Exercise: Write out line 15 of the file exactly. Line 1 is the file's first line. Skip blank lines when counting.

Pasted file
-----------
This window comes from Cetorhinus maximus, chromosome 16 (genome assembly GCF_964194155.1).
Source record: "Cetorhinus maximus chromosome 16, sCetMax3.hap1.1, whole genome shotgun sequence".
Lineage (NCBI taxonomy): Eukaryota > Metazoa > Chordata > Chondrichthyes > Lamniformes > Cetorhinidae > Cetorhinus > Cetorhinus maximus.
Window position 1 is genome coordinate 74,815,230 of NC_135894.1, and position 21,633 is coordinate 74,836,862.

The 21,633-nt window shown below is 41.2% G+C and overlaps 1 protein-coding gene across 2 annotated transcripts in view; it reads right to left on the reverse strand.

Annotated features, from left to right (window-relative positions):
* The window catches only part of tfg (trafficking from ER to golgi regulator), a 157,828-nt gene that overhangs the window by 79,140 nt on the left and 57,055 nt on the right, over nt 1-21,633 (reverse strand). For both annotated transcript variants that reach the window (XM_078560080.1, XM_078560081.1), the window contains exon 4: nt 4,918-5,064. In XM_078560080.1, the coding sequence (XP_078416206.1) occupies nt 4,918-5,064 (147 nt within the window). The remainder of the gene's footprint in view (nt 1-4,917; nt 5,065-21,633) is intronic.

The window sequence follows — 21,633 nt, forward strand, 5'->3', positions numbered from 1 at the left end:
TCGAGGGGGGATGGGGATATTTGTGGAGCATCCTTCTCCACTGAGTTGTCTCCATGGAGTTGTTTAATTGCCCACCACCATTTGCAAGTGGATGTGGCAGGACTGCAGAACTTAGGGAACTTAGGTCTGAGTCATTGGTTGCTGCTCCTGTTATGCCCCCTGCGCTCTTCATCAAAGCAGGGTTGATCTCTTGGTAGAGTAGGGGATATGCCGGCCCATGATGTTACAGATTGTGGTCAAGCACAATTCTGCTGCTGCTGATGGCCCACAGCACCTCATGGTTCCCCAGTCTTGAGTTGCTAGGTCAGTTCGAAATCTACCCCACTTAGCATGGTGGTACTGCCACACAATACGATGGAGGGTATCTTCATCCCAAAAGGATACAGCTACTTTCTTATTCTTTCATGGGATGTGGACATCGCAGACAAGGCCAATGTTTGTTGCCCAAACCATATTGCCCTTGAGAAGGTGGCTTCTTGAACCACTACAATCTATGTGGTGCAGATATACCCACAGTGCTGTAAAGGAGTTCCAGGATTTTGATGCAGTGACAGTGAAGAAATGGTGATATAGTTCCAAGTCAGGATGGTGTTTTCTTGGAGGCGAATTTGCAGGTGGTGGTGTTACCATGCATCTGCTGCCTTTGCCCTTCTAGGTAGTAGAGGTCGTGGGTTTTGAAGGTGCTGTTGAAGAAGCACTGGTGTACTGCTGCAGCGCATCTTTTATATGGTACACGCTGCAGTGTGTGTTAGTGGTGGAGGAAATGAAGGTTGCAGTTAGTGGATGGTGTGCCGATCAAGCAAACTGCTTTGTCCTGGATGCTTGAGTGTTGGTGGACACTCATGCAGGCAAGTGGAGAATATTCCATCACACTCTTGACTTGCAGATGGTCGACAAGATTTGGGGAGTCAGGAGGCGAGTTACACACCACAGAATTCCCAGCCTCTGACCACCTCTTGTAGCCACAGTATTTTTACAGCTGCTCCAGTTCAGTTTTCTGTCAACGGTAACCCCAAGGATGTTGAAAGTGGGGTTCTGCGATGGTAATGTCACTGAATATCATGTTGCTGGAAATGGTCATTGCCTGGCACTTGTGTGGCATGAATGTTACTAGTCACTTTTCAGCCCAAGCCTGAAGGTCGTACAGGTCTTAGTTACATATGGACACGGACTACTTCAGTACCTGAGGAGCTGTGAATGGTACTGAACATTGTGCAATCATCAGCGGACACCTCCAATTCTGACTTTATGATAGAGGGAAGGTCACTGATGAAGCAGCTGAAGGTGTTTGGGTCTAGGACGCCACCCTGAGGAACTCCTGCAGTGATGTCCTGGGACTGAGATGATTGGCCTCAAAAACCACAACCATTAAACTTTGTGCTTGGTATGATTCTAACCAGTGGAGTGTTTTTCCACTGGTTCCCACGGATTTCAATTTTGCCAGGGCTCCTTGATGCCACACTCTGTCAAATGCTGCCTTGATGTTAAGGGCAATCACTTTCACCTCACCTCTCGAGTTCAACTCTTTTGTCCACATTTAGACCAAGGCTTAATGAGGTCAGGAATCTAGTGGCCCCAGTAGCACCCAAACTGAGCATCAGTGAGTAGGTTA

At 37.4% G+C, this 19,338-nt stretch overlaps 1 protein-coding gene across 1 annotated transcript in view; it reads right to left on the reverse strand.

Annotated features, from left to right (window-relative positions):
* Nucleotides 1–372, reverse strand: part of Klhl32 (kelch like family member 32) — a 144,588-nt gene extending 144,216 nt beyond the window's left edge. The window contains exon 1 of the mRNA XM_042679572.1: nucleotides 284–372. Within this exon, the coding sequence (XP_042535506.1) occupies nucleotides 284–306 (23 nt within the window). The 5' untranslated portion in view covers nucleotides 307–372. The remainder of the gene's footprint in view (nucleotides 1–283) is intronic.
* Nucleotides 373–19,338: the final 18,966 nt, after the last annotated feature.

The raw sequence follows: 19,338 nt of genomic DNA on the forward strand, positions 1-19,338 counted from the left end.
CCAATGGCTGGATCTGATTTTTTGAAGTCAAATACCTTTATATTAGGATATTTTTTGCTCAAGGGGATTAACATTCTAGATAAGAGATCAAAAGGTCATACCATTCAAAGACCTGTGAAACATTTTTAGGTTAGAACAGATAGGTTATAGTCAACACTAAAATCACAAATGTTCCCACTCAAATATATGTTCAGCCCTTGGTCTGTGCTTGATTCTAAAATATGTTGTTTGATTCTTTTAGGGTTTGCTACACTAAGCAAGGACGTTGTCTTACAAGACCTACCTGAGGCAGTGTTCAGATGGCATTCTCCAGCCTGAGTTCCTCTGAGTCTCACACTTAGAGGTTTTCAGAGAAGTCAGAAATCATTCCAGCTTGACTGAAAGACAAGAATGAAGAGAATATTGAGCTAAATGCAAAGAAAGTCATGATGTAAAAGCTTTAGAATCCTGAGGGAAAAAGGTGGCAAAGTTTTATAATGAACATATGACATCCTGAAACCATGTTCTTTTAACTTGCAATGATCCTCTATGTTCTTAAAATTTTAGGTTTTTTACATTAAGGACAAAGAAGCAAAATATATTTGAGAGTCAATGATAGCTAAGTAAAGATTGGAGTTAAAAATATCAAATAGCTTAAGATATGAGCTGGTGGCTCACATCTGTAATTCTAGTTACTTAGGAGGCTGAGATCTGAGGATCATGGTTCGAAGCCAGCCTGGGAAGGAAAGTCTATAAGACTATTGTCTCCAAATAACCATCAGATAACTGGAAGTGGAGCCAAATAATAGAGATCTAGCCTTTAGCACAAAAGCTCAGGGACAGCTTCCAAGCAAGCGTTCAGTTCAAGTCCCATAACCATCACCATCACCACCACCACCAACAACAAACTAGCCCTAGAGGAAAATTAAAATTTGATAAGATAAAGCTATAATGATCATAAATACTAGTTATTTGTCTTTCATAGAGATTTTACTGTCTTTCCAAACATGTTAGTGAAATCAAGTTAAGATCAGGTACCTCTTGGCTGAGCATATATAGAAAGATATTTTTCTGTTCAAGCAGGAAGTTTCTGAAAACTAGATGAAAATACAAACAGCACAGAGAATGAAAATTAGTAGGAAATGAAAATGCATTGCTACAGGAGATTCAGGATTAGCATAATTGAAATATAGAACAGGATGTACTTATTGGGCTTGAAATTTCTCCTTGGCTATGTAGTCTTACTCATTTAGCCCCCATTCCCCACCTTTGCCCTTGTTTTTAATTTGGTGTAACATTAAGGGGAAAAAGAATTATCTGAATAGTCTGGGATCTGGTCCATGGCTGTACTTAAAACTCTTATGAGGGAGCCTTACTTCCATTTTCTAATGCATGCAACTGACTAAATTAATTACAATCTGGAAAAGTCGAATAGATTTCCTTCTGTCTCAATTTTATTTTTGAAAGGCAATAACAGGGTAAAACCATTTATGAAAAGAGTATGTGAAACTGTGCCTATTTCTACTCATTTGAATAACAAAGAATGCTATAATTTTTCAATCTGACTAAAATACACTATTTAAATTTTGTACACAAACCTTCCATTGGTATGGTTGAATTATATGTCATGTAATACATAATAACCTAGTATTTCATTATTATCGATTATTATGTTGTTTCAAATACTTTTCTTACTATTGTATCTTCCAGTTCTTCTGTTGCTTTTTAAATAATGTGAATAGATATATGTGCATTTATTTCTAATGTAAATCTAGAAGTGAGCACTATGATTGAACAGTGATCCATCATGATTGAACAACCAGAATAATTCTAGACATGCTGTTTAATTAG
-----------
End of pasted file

CCAATGGCTGGATCTGATTTTTTGAAGTCAAATACCTTTATATTAGGATATTTTTTGCTCAAGGGGATTAACATTCTAGATAAGAGATCAAAAGGTCATACCATTCAAAGACCTGTGAAACATTTTTAGGTTAGAACAGATAGGTTATAGTCAACACTAAAATCACAAATGTTCCCACTCAAATATATGTTCAGCCCTTGGTCTGTGCTTGATTCTAAAATATGTTGTTTGATTCTTTTAGGGTTTGCTACACTAAGCAAGGACGTTGTCTTACAAGACCTACCTGAGGCAGTGTTCAGATGGCATTCTCCAGCCTGAGTTCCTCTGAGTCTCACACTTAGAGGTTTTCAGAGAAGTCAGAAATCATTCCAGCTTGACTGAAAGACAAGAATGAAGAGAATATTGAGCTAAATGCAAAGAAAGTCATGATGTAAAAGCTTTAGAATCCTGAGGGAAAAAGGTGGCAAAGTTTTATAATGAACATATGACATCCTGAAACCATGTTCTTTTAACTTGCAATGATCCTCTATGTTCTTAAAATTTTAGGTTTTTTACATTAAGGACAAAGAAGCAAAATATATTTGAGAGTCAATGATAGCTAAGTAAAGATTGGAGTTAAAAATATCAAATAGCTTAAGATATGAGCTGGTGGCTCACATCTGTAATTCTAGTTACTTAGGAGGCTGAGATCTGAGGATCATGGTTCGAAGCCAGCCTGGGAAGGAAAGTCTATAAGACTATTGTCTCCAAATAACCATCAGATAACTGGAAGTGGAGCCAAATAATAGAGATCTAGCCTTTAGCACAAAAGCTCAGGGACAGCTTCCAAGCAAGCGTTCAGTTCAAGTCCCATAACCATCACCATCACCACCACCACCAACAACAAACTAGCCCTAGAGGAAAATTAAAATTTGATAAGATAAAGCTATAATGATCATAAATACTAGTTATTTGTCTTTCATAGAGATTTTACTGTCTTTCCAAACATGTTAGTGAAATCAAGTTAAGATCAGGTACCTCTTGGCTGAGCATATATAGAAAGATATTTTTCTGTTCAAGCAGGAAGTTTCTGAAAACTAGATGAAAATACAAACAGCACAGAGAATGAAAATTAGTAGGAAATGAAAATGCATTGCTACAGGAGATTCAGGATTAGCATAATTGAAATATAGAACAGGATGTACTTATTGGGCTTGAAATTTCTCCTTGGCTATGTAGTCTTACTCATTTAGCCCCCATTCCCCACCTTTGCCCTTGTTTTTAATTTGGTGTAACATTAAGGGGAAAAAGAATTATCTGAATAGTCTGGGATCTGGTCCATGGCTGTACTTAAAACTCTTATGAGGGAGCCTTACTTCCATTTTCTAATGCATGCAACTGACTAAATTAATTACAATCTGGAAAAGTCGAATAGATTTCCTTCTGTCTCAATTTTATTTTTGAAAGGCAATAACAGGGTAAAACCATTTATGAAAAGAGTATGTGAAACTGTGCCTATTTCTACTCATTTGAATAACAAAGAATGCTATAATTTTTCAATCTGACTAAAATACACTATTTAAATTTTGTACACAAACCTTCCATTGGTATGGTTGAATTATATGTCATGTAATACATAATAACCTAGTATTTCATTATTATCGATTATTATGTTGTTTCAAATACTTTTCTTACTATTGTATCTTCCAGTTCTTCTGTTGCTTTTTAAATAATGTGAATAGATATATGTGCATTTATTTCTAATGTAAATCTAGAAGTGAGCACTATGATTGAACAGTGATCCATCATGATTGAACAACCAGAATAATTCTAGACATGCTGTTTAATTAG